Is Imperial County prepared for the next disaster?

File photo.

Although Imperial County’s response readiness for natural disasters has been scrutinized for years, recent events such as the earthquake swarms near Brawley have brought additional attention to how well the County can mitigate casualties and property damage.

Imperial County Fire Chief Tony Rouhotas updated the Board of Supervisors February 14 on recent developments in the County’s disaster response ability.

According to Rouhotas, the widespread nature of a disaster often demands cooperation between various agencies, including those beyond the jurisdiction of the impacted county. As such, during a disaster, the affected area would implement the Incident Command System (ICS), a management system that provides a common organizational structure for five key areas: command, operations, planning, logistics, and finance and administration. The aim of ICS is to reduce redundancy and to better account for assets and spending during and following disasters.

“We need to be cost effective and avoid duplicating effort,” said Rouhotas. “This is done though ICS coordination.”

The need for specific disaster plans and management systems was recognized after the 1993 Oakland Hills fire which took 25 lives and cost an estimated $1.5 billion in economic loss. Inefficient coordination between agencies and a lack of emergency standards allowed the fire to continue longer, such as when out-of-county firefighters could not connect their hoses to non-standard fire hydrant outlets.

Rouhotas said Imperial County has focused on ensuring all local agencies are able to communicate during disasters, by creating redundant lines of communication and having law enforcement, fire, and other emergency services use the same types of radios.

Threats of disaster for Imperial County include flooding, such as the 2012 overflow of the East Highline Canal which flooded the east end of Calipatria. The recent crisis involved with Northern California’s Oroville Dam spillway failure has also prompted renewed concern of other at-risk infrastructure, and corresponding response plans.

“It looks like the biggest dilemma is the gridlock of people,” noted Supervisor Ray Castillo on the Oroville crisis. “Of course, we have Hoover Dam upstream from us, which is quite a ways off, but you never know.”

Earthquakes have also received substantial consideration. The swarms of quakes that occurred in the North End of the Valley in 2001, 2009, and 2016 have been numerous, although rarely higher than a 4.8 in magnitude. Yet, the 7.2 magnitude earthquake of April 4, 2010 was located 50 miles south of the Mexico-U.S. border and caused notable damage even in Imperial County. If a similar quake occurred within the County, the effects would substantially increase.

And yet, a notable concern is that even the smaller quakes in the Brawley Seismic Zone (BSZ) could trigger a larger quake along the San Andreas Fault (SAF). In an academic study published by the American Geophysical Union earlier this month, three leading Southern California seismologists, including Dr. Egill Hauksson, noted that given the slip rate of the southern portion of the SAF, a major earthquake (over a 7.0 in magnitude) in that area would occur on average every 180 years. According to the study, the last large earthquake in the region took place nearly 320 years ago, indicating another might be overdue.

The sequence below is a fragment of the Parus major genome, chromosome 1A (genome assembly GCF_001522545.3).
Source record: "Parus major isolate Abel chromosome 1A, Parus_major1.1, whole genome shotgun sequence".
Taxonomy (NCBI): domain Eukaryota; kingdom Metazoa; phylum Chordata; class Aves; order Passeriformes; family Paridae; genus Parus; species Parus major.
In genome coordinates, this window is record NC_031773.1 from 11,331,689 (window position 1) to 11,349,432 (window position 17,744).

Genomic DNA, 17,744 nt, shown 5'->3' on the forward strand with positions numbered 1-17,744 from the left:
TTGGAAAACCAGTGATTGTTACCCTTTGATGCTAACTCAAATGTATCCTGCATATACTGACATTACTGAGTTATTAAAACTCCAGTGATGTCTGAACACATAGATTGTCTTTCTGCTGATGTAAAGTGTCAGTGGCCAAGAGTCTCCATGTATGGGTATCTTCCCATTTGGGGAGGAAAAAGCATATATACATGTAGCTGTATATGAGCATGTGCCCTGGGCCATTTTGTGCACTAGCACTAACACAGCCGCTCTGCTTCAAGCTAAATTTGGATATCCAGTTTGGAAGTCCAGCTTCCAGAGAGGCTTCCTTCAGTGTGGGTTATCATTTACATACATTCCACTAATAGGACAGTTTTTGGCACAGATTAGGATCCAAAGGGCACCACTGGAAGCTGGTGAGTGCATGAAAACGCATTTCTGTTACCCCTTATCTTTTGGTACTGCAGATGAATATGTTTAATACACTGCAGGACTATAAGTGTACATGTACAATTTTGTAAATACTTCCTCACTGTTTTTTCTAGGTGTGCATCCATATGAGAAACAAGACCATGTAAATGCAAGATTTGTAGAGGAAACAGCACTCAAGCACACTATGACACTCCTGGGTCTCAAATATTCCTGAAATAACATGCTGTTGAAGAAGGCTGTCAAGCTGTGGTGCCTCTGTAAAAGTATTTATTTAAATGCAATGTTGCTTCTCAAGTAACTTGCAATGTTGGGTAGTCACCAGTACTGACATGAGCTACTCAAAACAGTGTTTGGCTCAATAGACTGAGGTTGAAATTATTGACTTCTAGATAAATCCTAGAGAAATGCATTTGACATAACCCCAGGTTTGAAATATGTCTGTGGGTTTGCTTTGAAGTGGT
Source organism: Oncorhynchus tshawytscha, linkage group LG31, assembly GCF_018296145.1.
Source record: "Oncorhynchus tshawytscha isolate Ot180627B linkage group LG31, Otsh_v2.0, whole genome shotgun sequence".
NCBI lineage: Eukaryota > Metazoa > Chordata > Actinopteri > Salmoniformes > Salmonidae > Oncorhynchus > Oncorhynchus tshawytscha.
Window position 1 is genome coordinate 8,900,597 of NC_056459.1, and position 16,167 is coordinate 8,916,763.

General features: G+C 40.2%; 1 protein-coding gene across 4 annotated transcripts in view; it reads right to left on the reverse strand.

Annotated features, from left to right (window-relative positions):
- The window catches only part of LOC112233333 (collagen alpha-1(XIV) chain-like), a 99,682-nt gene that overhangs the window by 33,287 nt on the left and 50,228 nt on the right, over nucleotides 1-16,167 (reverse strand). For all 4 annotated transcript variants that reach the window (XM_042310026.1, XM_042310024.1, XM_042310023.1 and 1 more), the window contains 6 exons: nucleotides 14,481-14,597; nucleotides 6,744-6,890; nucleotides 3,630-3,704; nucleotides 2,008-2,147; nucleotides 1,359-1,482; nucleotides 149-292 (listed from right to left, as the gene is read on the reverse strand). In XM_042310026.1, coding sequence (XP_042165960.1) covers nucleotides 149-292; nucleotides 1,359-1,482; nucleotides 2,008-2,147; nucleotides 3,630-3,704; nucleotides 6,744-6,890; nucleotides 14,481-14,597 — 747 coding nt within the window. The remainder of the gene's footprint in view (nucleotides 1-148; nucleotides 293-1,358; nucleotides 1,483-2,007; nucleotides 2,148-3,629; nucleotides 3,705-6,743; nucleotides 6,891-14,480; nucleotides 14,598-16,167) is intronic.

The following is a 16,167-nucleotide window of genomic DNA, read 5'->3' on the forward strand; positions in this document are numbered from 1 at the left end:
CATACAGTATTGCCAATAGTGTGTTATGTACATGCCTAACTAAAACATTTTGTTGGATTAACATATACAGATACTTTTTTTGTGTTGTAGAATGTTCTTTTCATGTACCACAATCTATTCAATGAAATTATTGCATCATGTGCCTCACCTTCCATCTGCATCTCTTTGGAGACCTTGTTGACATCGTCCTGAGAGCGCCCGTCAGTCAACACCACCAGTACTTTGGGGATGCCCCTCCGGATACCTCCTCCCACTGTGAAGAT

If such a quake occurs, considerable damage could take place, not just near the southern SAF, but for much of Southern California, since many utilities services have infrastructure that crosses the fault, resulting in potentially thousands of casualties and hundreds of millions of dollars in damage, according to the report. While many of the BSZ quakes have been relatively shallow, making them less likely to increase stress on the SAF, the report acknowledged the mapping of the SAF’s southern tip is largely incomplete, and recommended further study. Geothermal mining in the area was also suggested to have affected the seismic activity in the BSZ.

Rouhotas pointed out that following the earthquakes in 2010 and 2012, the County struggled for months with providing relocation services to those who lived in mobile home parks. It is in this recovery stage that the financial costs of a disaster begin to accumulate, he said.

“Recovery is probably the biggest impact you can have,” stressed Rouhotas. “The last thing you want to tell people month after month is that we’re still working on it.”

The ICS is also designed to document costs so accurate reimbursement from the state and federal government can be procured. If the 2010 April earthquake had been a Presidential Declaration, 75 percent of the costs would be covered by the federal government, 18.75 percent by the state, and 6.25 percent by the County, but only if the County had provided proper attestation. Imperial County likely would have been forced to cover more than 6.25 percent of $150 million ($9.38 million) in damages from the 2010 quake.